Facial recognition soon coming to your home

The validity of the technology is under question by numerous law enforcement agencies.

TAMPA BAY, Florida – Facial recognition technology, already in use by some corporations and law enforcement agencies, may also soon be coming to your kitchen, car, or child’s toy box.
 
“Vision is more powerful than voice,” said Stephen Neish, CEO of Sighthound.  "A device (could) sit on your kitchen table, and when you come in in the morning, it can see you, recognize you, and interact with you. It can tell you what you're commute is going to be like, it can tell you what the weather is going to do today.”
 
Neish says facial recognition technologies will revolutionize consumer products in the next 2-3 years, including:
  • Recognition of individuals in vehicles, so specific air controls and air bag settings can be automatically calibrated;
  • Tracking individuals throughout your home, so the A/C can be shut off in vacant rooms and turned higher/lower when certain individuals enter a room;
  • Built into children’s toys so they can intelligently interact with specific kids in specific ways.
There are also security utilizations in the works, including:
  • Facial recognition at ATMs and office entrances to confirm identities of individuals using secure cards;
  • Security cameras that can track specific individuals through a crowd;
  • Quick-recognition software that will continue to let agencies such as TSA to expedite security lines.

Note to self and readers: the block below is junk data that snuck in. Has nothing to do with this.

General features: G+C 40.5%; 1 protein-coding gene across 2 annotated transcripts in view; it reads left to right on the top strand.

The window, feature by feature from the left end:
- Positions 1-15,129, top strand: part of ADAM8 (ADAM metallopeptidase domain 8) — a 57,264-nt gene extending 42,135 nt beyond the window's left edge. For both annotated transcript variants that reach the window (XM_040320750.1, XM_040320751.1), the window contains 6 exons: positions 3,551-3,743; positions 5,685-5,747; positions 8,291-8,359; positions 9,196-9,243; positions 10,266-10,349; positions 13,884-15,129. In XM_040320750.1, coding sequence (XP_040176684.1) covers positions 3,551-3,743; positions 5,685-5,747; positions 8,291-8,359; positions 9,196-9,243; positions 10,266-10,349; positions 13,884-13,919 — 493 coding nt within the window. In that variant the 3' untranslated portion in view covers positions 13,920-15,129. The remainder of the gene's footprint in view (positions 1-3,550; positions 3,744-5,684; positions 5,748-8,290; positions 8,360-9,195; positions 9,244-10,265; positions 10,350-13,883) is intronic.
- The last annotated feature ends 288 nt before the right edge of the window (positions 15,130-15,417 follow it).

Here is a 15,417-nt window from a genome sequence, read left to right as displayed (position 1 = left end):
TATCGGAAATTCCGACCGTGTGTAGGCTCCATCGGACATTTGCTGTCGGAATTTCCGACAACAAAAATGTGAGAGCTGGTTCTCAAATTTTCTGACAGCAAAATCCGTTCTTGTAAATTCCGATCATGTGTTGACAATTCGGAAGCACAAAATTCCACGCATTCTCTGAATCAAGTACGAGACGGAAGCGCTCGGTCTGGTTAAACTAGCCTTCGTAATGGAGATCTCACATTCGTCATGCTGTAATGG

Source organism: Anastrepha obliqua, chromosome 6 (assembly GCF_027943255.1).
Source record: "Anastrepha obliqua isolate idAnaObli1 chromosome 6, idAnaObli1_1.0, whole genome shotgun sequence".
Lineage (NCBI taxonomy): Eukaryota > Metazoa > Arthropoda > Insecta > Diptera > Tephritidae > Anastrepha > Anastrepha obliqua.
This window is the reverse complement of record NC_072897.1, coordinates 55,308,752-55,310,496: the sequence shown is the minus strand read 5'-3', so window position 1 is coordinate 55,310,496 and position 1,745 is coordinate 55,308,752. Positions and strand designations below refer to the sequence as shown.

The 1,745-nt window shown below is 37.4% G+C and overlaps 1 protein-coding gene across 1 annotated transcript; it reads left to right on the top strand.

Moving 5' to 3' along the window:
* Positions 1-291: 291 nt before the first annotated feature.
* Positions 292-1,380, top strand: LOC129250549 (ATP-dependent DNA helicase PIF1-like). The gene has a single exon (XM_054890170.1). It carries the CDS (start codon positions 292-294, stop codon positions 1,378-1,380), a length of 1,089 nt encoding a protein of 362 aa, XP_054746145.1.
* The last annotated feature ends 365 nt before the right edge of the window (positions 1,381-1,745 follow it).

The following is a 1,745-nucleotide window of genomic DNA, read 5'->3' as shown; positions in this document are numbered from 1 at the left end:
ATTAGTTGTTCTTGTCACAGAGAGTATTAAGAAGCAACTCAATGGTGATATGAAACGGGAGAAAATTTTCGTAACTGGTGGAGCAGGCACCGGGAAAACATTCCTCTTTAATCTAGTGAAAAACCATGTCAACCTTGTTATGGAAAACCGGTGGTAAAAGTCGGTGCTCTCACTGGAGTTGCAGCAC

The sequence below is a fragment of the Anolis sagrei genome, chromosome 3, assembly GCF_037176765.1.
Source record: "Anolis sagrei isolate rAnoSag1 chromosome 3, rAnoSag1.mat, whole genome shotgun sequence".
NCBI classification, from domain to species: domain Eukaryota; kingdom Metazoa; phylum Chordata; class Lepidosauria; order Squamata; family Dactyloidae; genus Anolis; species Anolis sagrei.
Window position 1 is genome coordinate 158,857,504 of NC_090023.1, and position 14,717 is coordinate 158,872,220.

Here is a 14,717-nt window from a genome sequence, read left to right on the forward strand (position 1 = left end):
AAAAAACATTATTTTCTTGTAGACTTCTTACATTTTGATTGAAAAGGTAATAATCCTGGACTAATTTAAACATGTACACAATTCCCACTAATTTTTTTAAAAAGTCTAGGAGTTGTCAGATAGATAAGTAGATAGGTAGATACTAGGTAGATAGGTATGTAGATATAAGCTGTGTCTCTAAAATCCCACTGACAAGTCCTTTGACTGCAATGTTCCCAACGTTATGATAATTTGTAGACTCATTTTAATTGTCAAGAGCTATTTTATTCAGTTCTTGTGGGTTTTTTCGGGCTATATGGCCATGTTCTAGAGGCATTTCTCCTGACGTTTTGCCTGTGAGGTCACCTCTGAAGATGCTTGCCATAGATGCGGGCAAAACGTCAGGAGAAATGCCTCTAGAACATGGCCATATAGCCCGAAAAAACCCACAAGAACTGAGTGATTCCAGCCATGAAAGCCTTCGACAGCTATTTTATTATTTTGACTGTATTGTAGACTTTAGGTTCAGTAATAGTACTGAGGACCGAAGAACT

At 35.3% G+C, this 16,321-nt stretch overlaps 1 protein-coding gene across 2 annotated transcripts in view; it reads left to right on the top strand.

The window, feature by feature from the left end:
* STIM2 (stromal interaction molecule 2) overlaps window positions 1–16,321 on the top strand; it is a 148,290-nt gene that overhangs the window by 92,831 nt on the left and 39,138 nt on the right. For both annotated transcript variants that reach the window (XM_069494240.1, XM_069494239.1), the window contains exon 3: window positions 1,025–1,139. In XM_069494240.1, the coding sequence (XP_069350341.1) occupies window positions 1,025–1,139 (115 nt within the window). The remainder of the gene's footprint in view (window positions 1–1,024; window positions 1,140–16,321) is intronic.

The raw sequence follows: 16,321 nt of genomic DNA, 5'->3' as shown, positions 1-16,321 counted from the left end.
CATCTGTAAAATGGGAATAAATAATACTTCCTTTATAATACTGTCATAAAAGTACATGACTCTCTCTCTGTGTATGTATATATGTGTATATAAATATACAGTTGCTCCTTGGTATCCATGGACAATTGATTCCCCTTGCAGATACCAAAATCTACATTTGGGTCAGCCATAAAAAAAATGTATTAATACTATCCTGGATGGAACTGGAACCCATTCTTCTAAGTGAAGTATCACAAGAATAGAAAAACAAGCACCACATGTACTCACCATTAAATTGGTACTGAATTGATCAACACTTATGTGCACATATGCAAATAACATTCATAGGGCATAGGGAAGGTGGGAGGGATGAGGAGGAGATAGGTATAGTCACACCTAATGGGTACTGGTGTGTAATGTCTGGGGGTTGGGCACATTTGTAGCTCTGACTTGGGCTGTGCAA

The Hillsborough and Pinellas sheriff’s offices also currently use facial recognition software as investigative tools, but not in the "CSI"-style manner you might see on TV.
 
"We stress very much in training it’s just an investigative tool,” said Pinellas County Assistant Chief Deputy Sean Jowell, adding the technology is still in its early stages.  “There are people who look alike."
 
PCSO uses its software to confirm the identities of suspects in investigations, senior citizens who may be lost, as well as suspects getting released from jail to ensure they never release the wrong inmate. 
 
The Tampa Police Department used an early version of the technology in conjunction with surveillance cameras during the 2009 Super Bowl but ended its trial without any signs of success.  PCSO, on the other hand, has a stronger track record with facial recognition successes.
 
But the quickest advances seem to be coming on the consumer side.  Sighthound is developing a product that, when incorporated into a television, would recognize stars the minute they stepped onto the screen, providing additional information on their biographies, related shows, and other pertinent information. 
 
And Sighthound’s CEO thinks it won’t be long before facial recognition is adopted by everyone the same way smartphones have been.
 
"I think there's always a fear when new technologies come along, whether it's the automobile or whether its phones that understand voice...that there's a potential to misuse,” Neish said.  “What we normally find is that the beneficial uses for humankind far outweigh the negatives.”

Find 10Investigates' Noah Pransky on Facebook or follow his updates on Twitter. Send your story tips confidentially to npransky@wtsp.com.


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